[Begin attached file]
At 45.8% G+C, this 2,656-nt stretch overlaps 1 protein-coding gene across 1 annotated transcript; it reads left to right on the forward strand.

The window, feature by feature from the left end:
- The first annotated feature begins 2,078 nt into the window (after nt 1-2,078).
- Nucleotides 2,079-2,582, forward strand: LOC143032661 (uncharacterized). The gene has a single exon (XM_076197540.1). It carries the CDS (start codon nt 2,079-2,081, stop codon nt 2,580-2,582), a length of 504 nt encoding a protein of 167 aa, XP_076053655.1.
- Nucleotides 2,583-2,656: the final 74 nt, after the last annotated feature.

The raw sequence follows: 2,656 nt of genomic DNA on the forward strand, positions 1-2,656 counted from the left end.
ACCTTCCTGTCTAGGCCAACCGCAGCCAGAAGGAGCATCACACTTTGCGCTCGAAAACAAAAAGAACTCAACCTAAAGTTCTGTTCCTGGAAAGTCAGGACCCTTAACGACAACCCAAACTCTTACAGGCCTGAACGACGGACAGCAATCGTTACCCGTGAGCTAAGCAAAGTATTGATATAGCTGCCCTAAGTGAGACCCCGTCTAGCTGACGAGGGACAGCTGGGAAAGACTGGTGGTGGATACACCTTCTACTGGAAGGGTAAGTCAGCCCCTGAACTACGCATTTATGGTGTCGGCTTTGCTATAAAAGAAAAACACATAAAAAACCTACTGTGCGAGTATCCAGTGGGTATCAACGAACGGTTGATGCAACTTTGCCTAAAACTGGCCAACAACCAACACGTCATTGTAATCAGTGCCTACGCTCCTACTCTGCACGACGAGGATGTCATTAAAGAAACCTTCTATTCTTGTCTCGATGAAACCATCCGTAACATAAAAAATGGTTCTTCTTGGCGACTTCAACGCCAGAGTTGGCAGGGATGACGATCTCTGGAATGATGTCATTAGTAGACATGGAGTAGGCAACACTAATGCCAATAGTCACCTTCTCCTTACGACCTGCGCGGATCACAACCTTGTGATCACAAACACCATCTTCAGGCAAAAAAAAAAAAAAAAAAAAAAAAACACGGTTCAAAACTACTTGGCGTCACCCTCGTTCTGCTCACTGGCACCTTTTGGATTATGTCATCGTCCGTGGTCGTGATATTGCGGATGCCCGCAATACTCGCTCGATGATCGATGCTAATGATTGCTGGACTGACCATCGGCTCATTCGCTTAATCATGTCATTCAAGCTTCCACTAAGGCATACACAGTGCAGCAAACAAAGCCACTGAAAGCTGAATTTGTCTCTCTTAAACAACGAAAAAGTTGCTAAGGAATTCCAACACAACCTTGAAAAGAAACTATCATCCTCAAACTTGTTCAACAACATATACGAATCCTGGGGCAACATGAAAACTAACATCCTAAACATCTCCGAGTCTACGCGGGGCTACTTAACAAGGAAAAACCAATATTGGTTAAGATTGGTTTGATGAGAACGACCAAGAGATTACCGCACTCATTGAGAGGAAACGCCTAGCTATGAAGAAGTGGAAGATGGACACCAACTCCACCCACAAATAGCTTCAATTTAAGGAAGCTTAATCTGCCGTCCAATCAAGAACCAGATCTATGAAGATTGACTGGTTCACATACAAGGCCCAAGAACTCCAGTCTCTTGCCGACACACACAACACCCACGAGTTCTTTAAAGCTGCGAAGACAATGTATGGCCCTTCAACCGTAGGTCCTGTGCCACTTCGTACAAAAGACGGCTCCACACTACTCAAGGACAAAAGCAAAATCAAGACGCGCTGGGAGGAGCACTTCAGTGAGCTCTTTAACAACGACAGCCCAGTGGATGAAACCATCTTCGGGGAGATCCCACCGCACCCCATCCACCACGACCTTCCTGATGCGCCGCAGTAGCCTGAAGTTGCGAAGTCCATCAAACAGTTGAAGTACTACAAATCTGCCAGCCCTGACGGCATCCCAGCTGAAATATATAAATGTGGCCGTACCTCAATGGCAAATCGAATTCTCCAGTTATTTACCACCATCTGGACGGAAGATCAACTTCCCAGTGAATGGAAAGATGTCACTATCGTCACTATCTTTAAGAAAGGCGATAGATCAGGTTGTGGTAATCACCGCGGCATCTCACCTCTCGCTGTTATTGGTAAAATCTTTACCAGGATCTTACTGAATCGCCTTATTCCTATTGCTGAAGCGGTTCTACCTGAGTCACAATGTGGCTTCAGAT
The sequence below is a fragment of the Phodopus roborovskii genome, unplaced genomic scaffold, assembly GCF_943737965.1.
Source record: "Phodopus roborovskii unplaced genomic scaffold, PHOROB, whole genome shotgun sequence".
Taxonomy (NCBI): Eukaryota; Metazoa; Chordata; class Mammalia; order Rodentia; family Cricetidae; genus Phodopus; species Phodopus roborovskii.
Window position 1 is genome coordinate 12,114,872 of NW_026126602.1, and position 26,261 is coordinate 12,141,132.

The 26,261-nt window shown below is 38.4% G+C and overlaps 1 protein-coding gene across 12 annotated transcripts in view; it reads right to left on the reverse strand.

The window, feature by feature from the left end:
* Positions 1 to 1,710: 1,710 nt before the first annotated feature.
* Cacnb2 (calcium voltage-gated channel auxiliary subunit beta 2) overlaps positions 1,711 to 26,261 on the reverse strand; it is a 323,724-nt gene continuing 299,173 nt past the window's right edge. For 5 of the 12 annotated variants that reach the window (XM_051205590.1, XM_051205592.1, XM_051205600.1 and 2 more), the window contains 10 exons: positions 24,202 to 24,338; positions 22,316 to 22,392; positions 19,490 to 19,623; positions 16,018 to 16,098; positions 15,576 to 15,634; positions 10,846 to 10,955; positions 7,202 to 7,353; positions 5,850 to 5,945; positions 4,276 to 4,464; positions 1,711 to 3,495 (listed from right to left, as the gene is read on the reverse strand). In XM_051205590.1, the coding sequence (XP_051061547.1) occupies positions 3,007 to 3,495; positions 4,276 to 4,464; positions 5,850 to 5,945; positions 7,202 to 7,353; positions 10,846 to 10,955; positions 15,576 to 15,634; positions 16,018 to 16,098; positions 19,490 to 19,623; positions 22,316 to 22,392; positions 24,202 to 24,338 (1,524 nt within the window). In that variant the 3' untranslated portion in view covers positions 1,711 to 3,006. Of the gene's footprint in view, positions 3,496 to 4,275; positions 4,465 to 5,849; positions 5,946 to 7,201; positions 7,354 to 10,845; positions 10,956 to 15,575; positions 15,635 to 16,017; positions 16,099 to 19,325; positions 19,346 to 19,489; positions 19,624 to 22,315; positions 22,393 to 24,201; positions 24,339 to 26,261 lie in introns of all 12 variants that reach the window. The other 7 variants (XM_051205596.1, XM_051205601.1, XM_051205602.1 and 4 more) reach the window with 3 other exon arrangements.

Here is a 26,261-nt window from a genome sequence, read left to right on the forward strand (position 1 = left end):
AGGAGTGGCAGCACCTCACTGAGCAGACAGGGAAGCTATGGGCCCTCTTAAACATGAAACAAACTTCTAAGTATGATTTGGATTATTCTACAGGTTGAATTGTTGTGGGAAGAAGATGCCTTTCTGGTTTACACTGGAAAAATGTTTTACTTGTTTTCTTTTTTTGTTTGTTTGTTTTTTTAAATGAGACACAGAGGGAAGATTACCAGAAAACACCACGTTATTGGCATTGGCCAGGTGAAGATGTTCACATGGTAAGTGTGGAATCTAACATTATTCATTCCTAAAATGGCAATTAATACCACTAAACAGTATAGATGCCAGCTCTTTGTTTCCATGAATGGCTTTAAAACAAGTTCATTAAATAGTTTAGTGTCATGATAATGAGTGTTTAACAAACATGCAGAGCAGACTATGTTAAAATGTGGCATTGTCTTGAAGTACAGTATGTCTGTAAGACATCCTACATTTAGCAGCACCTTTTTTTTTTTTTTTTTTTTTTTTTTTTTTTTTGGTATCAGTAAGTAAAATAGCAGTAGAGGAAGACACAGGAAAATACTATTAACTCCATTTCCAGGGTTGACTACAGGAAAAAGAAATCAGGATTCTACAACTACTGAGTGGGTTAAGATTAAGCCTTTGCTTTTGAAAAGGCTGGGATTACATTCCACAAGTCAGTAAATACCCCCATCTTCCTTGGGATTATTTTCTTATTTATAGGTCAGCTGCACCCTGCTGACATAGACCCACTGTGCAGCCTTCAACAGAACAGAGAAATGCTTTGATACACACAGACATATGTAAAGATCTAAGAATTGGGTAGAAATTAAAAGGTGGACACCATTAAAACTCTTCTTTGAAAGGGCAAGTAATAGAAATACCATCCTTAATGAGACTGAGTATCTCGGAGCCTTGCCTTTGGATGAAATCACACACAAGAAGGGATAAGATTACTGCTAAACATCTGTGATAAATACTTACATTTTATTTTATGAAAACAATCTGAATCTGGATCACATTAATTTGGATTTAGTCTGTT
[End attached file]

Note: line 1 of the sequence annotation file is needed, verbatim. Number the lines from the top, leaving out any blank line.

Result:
At 45.8% G+C, this 2,656-nt stretch overlaps 1 protein-coding gene across 1 annotated transcript; it reads left to right on the forward strand.